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    Killing The Myth: The Machine SID Duplication


    sysprep The most popular posts on this blog are those about Security Identifier (SID). Users are interested in how to change SID using NewSID (which is, by the way, not supported anymore), how to check SID using PsGetSID and how to change SID using Sysprep. Mark Russinovich, Technical Fellow at Microsoft (founder of Sysinternals and author of the NewSID), described why he thought having two computers with the same SID could be a problem:

    A machine SID is a unique identifier generated by Windows Setup that Windows uses as the basis for the SIDs for administrator-defined local accounts and groups. After a user logs on to a system, they are represented by their account and group SIDs with respect to object authorization (permissions checks). If two machines have the same machine SID, then accounts or groups on those systems might have the same SID. It’s therefore obvious that having multiple computers with the same machine SID on a network poses a security risk, right?

    Then, in quite a long post, The Machine SID Duplication Myth, he described why having two same SIDs is actually not a security risk. I won’t copy-paste whole post, but here is the bottom line:

    It’s a little surprising that the SID duplication issue has gone unquestioned for so long, but everyone has assumed that someone else knew exactly why it was a problem. To my chagrin, NewSID has never really done anything useful and there’s no reason to miss it now that it’s retired. Microsoft’s official policy on SID duplication will also now change and look for Sysprep to be updated in the future to skip SID generation.

    So, there is no need to change SIDs anymore. Good news.




    • Nospam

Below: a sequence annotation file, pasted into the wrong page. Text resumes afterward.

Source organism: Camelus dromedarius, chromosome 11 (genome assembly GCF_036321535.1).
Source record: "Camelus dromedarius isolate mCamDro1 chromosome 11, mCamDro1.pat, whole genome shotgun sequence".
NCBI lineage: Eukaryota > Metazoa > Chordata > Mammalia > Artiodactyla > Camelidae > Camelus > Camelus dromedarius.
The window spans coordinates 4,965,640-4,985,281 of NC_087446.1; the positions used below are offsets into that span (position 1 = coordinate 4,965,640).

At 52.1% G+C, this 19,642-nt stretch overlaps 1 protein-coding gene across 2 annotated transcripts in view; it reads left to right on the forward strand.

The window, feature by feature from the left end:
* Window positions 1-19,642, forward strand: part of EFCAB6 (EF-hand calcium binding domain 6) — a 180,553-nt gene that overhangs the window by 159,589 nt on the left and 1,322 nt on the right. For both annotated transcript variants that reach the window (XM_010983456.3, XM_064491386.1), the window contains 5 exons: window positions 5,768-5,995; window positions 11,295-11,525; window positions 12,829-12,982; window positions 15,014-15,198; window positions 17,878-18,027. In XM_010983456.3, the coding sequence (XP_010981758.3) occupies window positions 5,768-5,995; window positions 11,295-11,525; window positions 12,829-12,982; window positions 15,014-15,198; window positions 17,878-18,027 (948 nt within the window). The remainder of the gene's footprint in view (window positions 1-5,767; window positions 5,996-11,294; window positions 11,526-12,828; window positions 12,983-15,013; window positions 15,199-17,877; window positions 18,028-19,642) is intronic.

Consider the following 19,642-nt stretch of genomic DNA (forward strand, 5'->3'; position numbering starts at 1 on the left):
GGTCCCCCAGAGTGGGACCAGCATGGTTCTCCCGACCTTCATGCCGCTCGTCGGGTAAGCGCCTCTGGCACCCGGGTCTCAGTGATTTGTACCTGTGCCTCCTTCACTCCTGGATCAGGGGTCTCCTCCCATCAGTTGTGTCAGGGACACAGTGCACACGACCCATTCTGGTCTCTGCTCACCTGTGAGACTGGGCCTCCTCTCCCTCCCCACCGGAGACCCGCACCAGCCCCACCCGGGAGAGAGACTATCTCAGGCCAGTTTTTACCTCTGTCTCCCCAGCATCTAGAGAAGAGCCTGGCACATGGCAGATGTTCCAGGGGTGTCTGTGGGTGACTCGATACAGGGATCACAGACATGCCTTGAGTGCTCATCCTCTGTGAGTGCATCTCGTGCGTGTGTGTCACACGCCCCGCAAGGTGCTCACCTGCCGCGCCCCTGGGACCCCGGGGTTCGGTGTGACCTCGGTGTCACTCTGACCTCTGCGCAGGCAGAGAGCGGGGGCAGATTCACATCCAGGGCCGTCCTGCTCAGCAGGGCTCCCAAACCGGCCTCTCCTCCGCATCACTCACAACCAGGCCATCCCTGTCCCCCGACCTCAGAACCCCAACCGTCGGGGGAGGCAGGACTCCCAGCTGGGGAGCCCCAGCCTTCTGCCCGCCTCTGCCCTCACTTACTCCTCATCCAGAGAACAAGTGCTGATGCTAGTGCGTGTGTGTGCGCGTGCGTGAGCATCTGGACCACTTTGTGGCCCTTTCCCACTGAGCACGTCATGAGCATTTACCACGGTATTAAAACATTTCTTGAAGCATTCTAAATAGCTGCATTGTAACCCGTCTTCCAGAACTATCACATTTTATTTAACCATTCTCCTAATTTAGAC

BS. Mark had to drink the Microsoft cool-aid. Dupliocate SIDs are a problem for both the OS, security as well as third party applications which assume and require unique macine SIDs. What really happened is that some sensitive Microsoft dev people forced Mark to issue a retraction. They don’t after all like to have their sensitive development egos inconvenienced in any way…

    • Zdravke

      Agreed! This is the most surprising statement I came across for a long time. Just try to add a Windows machine to a domain with sid duplicated to one already in a domain, and it would not work! It’s so easy to verify in so many different ways!

    • Jazzy_j

      Exchange 2010 SP1 breaks completely if your Doamin controller and Exchange server had the same SID, so I’m affraid Mark is completely mistaken on this one…

    • http://rogerrelevant.wordpress.com/2014/01/08/yes-you-do-need-to-worry-about-sids-when-you-clone-virtual-machines-reasserting-the-myth/ Yes you do need to worry about SIDs when you clone virtual machines – reasserting the ‘myth’ | Roger Relevant

      […] find out that (near the top of Google’s results) was an article (also referred to here and here) written by seriously clever (Microsoft-associated) people telling me that it was no longer […]

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